Shaken baby syndrome guidance issued by CPS
Head injuries alone are unlikely to be enough to charge someone with homicide, attempted murder or assault in "shaken baby syndrome" cases, according to new Crown Prosecution Service guidance.
Karen Squibb-Williams, of the CPS, said "careful consideration" would be given to decide if a conviction was possible.
So-called shaken baby syndrome broadly refers to non-accidental injury to an infant resulting from violent shaking.
The guidance updates advice issued five years ago after high profile cases.
Previous advice came after the attorney general ordered a review of all cases in the previous decade which had involved convictions for killing infants aged under two.
It followed concerns over the evidence of the paediatrician Professor Sir Roy Meadow in the Angela Cannings prosecution, which involved sudden infant death, not shaken baby syndrome.
Mrs Cannings was found guilty of smothering her seven-week-old son in 1991 and her 18-week-old son eight years later. These convictions were later overturned.
The Cannings case was one of several which raised concerns that many parents convicted of killing their children were victims of miscarriages of justice.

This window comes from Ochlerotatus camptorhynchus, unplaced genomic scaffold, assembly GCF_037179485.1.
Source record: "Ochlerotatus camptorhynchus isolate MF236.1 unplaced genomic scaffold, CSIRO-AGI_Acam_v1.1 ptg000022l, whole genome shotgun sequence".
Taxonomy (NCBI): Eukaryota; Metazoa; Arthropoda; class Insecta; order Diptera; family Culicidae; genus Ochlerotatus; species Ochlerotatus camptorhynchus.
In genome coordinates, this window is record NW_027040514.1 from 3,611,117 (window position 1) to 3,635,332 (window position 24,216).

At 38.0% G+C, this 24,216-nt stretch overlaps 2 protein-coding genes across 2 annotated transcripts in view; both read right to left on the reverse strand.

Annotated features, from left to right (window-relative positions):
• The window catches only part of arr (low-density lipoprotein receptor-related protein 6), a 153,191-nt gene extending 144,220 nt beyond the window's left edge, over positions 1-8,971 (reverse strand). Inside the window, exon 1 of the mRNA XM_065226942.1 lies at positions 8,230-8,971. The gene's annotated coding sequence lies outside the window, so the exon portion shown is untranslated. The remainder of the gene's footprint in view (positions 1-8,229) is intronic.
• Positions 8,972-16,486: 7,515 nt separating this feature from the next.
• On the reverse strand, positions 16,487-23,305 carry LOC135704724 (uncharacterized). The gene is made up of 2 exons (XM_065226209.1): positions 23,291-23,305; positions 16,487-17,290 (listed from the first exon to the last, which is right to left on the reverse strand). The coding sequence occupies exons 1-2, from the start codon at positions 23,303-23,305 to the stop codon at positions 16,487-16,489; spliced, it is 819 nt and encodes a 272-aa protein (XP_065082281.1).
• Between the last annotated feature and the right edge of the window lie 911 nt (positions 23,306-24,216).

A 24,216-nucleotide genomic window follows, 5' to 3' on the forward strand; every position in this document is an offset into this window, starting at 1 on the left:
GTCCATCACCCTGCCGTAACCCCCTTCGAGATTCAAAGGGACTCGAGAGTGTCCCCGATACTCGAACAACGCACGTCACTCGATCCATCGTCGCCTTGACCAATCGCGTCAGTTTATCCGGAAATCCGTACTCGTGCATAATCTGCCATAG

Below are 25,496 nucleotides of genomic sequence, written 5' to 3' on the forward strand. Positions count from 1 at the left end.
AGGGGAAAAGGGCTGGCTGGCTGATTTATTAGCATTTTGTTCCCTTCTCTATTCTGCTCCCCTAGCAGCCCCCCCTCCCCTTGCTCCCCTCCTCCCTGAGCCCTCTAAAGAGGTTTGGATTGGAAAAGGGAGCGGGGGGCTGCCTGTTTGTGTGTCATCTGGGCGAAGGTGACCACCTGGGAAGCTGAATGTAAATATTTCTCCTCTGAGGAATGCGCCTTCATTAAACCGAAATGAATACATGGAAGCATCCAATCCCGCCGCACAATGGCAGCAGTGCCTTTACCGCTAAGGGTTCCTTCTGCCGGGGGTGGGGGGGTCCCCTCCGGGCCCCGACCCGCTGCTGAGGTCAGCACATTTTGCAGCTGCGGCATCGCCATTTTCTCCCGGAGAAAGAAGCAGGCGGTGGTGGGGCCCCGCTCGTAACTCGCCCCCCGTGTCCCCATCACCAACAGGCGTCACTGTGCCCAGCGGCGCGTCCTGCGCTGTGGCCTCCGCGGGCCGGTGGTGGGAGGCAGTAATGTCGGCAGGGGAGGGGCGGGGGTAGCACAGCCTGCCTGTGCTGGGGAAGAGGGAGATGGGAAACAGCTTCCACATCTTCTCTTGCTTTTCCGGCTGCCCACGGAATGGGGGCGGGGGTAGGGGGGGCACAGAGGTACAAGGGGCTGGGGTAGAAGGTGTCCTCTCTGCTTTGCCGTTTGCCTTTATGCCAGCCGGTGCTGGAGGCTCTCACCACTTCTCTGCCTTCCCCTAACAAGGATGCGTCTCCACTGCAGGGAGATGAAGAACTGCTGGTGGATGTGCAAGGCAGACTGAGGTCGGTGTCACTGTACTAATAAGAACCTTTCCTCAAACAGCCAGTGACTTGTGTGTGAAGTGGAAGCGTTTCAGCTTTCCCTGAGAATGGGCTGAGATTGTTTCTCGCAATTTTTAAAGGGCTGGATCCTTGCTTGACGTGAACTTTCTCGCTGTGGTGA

The judges who released her ruled that no-one should be prosecuted solely on the basis of medical opinion which was disputed between experts.
Sir Roy was later found guilty of serious professional misconduct and struck off the medical register, but was reinstated after an appeal which overturned the GMC's verdicts.
Sir Roy also gave evidence in the case of Donna Anthony who was freed on appeal in 2005 after being imprisoned for life eight years earlier for killing her 11-month-old daughter and four-month-old son.
Her case was one of the 28 referred to the Criminal Cases Review Commission after Mrs Cannings was released.
In its updated guidance, the CPS also urged prosecutors to challenge defence experts who claim the three head injuries generally associated with shaken baby syndrome may be explained by a lack of oxygen, infection, or raised intracranial pressure.
The defence experts' theory, known as the "unified hypothesis", was rejected by the Court of Appeal as recently as July, said Ms Squibb-Williams, who is the senior policy adviser in the CPS's strategy and policy directorate.
She said shaken baby syndrome cases were "complex and sensitive cases".
"The guidance makes clear that it is unlikely that a charge for a homicide or attempted murder or assault offence could be justified where the only evidence available is the triad of injuries," she said.
She went on to say that, in cases where the three internal head injuries are found, "the prosecutor will always consider all the surrounding circumstances and the evidence in each case before reaching a decision".
The senior policy adviser added: "Each case will have its own individual facts and very careful consideration will be given in deciding whether there is sufficient evidence for a realistic prospect of conviction, and then in considering whether it is in the public interest to bring a prosecution."